Ma mère l’Oye is a suite of “cinq pièces enfantines” (five children’s pieces) by French composer Maurice Ravel. Ravel originally wrote Ma mère l’Oye as a piano duet for the Godebski children, Mimi and Jean, ages 6 and 7.
The Hungarian Dance No. 1 is the first of the 21 Hungarian Dances (German: Ungarische Tänze) composed by Johannes Brahms, based mostly on Hungarian themes and completed in 1869.
La Campanella (Italian for “The little bell”) is the nickname given to the third of Franz Liszt’s six Grandes études de Paganini. This piece is a revision of an earlier version from 1838, the Études d’exécution transcendante d’après Paganini.
Clair de Lune (Moonlight) in D-Flat Major is the third and most famous movement from Claude Debussy’s Suite bergamasque. Its name comes from Verlaine’s poem “Clair de lune”, which means “moonlight” in French.
Hungarian Rhapsody No. 2 in C-sharp minor is the second in a set of 19 Hungarian Rhapsodies by composer Franz Liszt, and is by far the most famous of the set. Liszt was strongly influenced by Hungarian folk music, with its unique gypsy scale.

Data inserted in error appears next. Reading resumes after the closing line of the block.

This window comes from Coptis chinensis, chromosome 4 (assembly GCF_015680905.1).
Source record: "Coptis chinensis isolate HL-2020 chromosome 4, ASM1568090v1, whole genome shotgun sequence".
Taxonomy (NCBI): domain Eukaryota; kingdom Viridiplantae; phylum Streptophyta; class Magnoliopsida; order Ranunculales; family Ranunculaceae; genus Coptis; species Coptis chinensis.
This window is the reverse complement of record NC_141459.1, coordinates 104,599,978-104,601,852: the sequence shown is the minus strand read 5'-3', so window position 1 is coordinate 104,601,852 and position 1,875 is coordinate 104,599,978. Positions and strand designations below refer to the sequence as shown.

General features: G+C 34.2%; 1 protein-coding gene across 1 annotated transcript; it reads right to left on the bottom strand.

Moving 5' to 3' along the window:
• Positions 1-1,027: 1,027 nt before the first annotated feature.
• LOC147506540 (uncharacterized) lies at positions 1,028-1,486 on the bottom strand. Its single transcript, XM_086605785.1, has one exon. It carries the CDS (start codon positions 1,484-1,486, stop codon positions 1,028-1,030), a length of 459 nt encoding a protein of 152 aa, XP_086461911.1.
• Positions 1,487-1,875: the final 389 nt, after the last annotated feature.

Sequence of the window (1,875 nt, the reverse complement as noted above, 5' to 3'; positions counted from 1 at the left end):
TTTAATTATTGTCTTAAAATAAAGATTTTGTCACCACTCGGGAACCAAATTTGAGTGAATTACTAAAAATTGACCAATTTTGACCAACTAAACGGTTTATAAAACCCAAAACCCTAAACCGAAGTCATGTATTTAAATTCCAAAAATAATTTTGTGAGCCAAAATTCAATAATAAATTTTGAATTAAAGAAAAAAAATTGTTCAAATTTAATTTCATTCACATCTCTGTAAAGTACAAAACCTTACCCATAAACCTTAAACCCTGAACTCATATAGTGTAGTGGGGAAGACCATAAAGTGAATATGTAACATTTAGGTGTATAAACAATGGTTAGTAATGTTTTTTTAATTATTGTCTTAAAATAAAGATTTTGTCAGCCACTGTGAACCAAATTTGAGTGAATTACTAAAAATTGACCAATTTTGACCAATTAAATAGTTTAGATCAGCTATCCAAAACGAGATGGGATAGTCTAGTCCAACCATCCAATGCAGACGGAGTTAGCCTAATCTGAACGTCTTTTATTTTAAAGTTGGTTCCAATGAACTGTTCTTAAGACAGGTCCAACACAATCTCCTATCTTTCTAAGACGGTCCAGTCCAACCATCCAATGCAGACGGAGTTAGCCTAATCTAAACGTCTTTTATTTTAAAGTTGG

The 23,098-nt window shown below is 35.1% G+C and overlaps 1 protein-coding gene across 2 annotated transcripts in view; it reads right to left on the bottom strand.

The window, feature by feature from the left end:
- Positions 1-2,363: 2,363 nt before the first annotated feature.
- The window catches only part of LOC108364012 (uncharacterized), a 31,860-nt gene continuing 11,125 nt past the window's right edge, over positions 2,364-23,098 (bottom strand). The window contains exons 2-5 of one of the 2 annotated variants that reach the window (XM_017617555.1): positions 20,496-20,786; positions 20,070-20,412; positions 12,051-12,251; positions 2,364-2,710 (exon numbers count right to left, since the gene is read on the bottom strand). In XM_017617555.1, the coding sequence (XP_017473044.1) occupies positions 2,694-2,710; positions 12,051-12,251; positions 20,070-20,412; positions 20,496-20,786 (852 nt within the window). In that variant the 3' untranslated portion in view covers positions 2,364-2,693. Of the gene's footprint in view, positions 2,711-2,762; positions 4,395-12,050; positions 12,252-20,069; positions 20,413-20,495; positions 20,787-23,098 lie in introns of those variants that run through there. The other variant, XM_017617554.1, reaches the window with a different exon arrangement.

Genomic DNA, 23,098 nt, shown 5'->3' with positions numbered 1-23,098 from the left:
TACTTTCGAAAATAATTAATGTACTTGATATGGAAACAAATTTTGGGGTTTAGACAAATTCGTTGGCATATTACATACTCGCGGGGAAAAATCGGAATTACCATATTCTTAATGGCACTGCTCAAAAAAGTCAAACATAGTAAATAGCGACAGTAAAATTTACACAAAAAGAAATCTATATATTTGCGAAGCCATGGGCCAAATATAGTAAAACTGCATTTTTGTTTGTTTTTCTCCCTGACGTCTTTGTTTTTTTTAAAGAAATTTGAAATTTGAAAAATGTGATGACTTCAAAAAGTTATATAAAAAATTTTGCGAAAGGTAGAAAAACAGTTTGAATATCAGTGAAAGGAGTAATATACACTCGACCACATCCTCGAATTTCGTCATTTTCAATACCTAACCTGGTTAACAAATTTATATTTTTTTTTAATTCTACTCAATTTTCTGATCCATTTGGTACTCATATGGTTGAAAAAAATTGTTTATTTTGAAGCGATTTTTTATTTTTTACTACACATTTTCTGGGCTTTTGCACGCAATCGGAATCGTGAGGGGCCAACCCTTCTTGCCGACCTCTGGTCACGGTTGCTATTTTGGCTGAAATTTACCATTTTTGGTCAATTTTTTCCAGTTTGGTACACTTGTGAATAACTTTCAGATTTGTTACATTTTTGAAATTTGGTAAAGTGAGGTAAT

Erlkönig (Elf King) is a poem by Johann Wolfgang von Goethe. It depicts the death of a child assailed by a supernatural being, the Erlkönig, often half-translated as Erlking, though the eponymous character is clearly some kind of demon.
Rachmaninoff’s Piano Concerto No 3 in D Minor was written in Dresden and completed on September 23, 1909. The concerto was first performed on Sunday afternoon, November 28, 1909, by Sergei Rachmaninoff himself.
Rachmaninoff’s Piano Concerto No. 2 in C Minor, Op. 18, was composed between the autumn of 1900 and April 1901. The second and third movements were first performed with Sergei Rachmaninoff as soloist on 2 December 1900.
Beethoven’s Piano Concerto No 1 was written in 1795, then revised in 1800. The first performance took place on 18 December 1795 in Vienna with Ludwig van Beethoven himself as soloist.
Impromptu Op. 90 No. 3 is the third piece of a series of eight for solo piano composed in 1827 by Franz Schubert. They were published in two sets of four impromptus each.